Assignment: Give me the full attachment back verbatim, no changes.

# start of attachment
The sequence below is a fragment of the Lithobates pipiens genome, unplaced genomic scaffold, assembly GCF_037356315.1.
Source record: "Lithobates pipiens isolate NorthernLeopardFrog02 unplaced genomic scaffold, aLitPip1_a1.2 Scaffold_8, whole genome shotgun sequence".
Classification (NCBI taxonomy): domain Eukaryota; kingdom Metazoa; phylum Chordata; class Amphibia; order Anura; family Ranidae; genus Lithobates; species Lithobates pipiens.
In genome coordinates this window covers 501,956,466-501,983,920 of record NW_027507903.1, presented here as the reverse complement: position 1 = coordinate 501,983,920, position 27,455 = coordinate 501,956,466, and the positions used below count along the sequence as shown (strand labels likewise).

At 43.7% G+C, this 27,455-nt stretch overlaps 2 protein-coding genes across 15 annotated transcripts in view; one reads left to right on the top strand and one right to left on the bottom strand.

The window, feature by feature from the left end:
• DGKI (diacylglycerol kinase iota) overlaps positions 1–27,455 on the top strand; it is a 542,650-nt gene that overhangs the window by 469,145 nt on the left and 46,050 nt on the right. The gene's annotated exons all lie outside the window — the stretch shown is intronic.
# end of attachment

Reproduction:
The sequence below is a fragment of the Lithobates pipiens genome, unplaced genomic scaffold, assembly GCF_037356315.1.
Source record: "Lithobates pipiens isolate NorthernLeopardFrog02 unplaced genomic scaffold, aLitPip1_a1.2 Scaffold_8, whole genome shotgun sequence".
Classification (NCBI taxonomy): domain Eukaryota; kingdom Metazoa; phylum Chordata; class Amphibia; order Anura; family Ranidae; genus Lithobates; species Lithobates pipiens.
In genome coordinates this window covers 501,956,466-501,983,920 of record NW_027507903.1, presented here as the reverse complement: position 1 = coordinate 501,983,920, position 27,455 = coordinate 501,956,466, and the positions used below count along the sequence as shown (strand labels likewise).

At 43.7% G+C, this 27,455-nt stretch overlaps 2 protein-coding genes across 15 annotated transcripts in view; one reads left to right on the top strand and one right to left on the bottom strand.

The window, feature by feature from the left end:
• DGKI (diacylglycerol kinase iota) overlaps positions 1–27,455 on the top strand; it is a 542,650-nt gene that overhangs the window by 469,145 nt on the left and 46,050 nt on the right. The gene's annotated exons all lie outside the window — the stretch shown is intronic.